I realized I had to say something, but the words could not come to my mouth. I stuttered, but I would not speak the words I wanted to, the questions that I so wanted to ask. Why had they left me without a proper farewell? Where had they been? Were they married; engaged? Who were they now?
Instead of trying to say everything I knew I could not, I gestured toward the living room to tell them to come in. My eyes must have looked very surprised because they were staring right in them. As my children walked into their home once again, something clicked in my head. Call it a light bulb or mother senses, I don’t know, but I knew something was terribly wrong.
They didn’t go to the couches like I had expected. Lillian and Georgia looked at each other for one split second, and then threw their arms around me like a pet dog. I was too shocked to speak or to move. What were they doing here?
“I…oh, girls!” I noticed they had begun crying again. What was so awful that they had to be here and they couldn’t call? The suspense was awful! But I was so happy just to have them with me again that I didn’t argue. Then, Georgia opened her mouth to speak.
“M-m-mom?” Her voice sounded so different than the melodic voice I had once known. I was tired, and weak.
“Oh, girls, what’s wrong?” I couldn’t keep the edge of hysteria out of my voice long enough to calm them down. They started up crying again. This time, Lillian spoke.
“Mom…we…Georgia…” Lillian looked unsure how to deliver the news. If she was me she would have known to just spit it out. She took a long, deep breath and then, “Georgia, why don’t you go say hi to dad while I talk to mom?”
Georgia couldn’t have looked happier to get out of there. I was even more confused than I had been before!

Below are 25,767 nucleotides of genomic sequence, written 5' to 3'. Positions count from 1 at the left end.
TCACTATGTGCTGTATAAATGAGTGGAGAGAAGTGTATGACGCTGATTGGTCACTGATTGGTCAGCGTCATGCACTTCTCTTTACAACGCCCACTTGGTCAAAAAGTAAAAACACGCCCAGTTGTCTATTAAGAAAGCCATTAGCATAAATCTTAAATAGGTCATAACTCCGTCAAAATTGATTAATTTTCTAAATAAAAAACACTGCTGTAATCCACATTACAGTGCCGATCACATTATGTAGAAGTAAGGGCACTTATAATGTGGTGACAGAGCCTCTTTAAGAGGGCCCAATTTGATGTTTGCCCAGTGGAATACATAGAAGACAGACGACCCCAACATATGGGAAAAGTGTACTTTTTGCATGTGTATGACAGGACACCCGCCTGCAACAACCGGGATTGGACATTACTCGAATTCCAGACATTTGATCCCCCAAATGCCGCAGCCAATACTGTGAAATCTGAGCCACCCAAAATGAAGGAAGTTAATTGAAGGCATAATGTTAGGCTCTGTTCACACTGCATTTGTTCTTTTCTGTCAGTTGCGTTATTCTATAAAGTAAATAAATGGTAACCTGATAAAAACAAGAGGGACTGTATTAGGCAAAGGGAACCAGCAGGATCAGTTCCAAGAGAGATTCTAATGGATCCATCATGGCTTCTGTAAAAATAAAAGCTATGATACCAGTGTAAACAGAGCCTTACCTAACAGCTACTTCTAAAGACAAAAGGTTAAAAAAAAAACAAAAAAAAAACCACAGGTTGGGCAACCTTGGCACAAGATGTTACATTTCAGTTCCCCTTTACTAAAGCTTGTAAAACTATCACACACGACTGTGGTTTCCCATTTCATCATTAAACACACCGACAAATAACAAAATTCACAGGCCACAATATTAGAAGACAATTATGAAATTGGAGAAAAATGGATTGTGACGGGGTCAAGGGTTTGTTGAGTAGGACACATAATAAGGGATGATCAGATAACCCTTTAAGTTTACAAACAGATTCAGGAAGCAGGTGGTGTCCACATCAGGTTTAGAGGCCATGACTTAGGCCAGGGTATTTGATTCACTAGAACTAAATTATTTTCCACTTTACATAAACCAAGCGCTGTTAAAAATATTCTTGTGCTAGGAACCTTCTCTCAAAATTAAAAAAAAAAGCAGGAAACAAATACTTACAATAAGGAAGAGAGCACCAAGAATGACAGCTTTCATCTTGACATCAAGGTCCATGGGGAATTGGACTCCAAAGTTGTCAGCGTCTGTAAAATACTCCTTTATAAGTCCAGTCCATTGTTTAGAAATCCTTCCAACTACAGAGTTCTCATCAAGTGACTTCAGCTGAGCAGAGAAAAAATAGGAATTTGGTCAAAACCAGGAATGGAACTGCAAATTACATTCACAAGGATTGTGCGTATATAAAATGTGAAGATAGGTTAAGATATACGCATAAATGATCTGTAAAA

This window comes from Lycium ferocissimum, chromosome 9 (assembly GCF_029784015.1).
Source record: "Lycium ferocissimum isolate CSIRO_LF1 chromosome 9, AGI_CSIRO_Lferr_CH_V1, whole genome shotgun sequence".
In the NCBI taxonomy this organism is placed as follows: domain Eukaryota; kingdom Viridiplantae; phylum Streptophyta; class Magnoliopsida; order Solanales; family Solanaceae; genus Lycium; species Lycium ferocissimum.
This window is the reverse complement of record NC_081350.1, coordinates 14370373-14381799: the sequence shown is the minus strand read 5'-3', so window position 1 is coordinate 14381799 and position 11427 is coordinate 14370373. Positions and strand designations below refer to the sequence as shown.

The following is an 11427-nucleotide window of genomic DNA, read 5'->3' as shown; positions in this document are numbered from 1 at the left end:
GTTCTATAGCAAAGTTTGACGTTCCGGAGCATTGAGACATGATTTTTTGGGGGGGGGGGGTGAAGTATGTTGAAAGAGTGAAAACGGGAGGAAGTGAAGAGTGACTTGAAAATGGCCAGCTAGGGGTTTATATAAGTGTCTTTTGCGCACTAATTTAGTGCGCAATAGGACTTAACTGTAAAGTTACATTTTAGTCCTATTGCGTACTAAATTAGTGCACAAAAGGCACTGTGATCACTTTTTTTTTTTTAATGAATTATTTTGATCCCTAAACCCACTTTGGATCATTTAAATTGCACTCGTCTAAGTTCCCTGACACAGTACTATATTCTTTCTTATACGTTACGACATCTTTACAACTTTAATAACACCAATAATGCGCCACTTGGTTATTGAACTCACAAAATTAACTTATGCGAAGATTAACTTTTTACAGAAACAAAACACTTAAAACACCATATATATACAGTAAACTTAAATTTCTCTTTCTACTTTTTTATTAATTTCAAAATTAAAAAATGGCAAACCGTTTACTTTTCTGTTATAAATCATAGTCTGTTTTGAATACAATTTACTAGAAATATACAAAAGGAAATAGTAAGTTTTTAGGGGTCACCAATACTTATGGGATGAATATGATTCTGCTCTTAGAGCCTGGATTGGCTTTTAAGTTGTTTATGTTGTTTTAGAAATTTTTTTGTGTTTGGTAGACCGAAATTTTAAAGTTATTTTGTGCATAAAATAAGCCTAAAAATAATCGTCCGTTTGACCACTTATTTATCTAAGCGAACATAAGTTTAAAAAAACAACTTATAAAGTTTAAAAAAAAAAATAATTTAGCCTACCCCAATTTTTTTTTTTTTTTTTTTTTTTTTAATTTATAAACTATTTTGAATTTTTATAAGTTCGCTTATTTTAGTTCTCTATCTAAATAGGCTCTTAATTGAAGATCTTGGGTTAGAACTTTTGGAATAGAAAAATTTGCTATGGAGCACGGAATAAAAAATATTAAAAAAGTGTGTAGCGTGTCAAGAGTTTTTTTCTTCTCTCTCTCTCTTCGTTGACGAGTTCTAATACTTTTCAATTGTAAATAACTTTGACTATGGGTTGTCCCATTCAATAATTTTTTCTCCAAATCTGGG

“Lillian Bush, what is going on?” I was sick of the games. As happy as I was that they had come here, I needed to know…I had to know…
“Mom…Georgia has cancer.” Lillian began to cry again, and I didn’t know if I had misheard her, or if she had meant to sound so abrupt.
The bricks hit. Hard.
Cancer. Cancer. Cancer.
The word echoed through my head like church bells on Christmas. My head pounded, my hands began to sweat, and I felt faint…
And then, everything went black.
I woke up in my bedroom, tucked inside the covers. Jeff was snoring next to me and the girls were softly breathing in their bedrooms. I walked out of bed and opened the room next door, my girls’ room.
Two nine year old girls sat curled up in their beds.
I looked in the mirror across the hallway and saw my thirty two year old self, young as I had felt in a long time. Running back into my bedroom and flicking on the light, I saw Jeff’s hair was still intact.
It had only been a dream. Just a dream of my worst fears and worries. I have been a mother for only a few years now, and I’m still learning. But with all of the troubles that I had now, I realized things could have been worse. My spiraling depression disappeared with the dream, and my heart began to beat again.
I believe that dream was sent from God to show me that my life could be so much worse off. Things like Cancer, drugs, and your children leaving you…these are things that I had never experienced and I hoped not to.
My name is Jessica Marie Ann Bush, and I hope you understand, like I do now, that things are always worse off somewhere else.

The author's comments:
Jessica Marie Ann Bush is a mother who just doesn't see how good she has it off. Until a certain dream of her's shows her just how bad things could be. My ideas for this story come from my friends and family, who help me to realize that life is always worse of for someone else.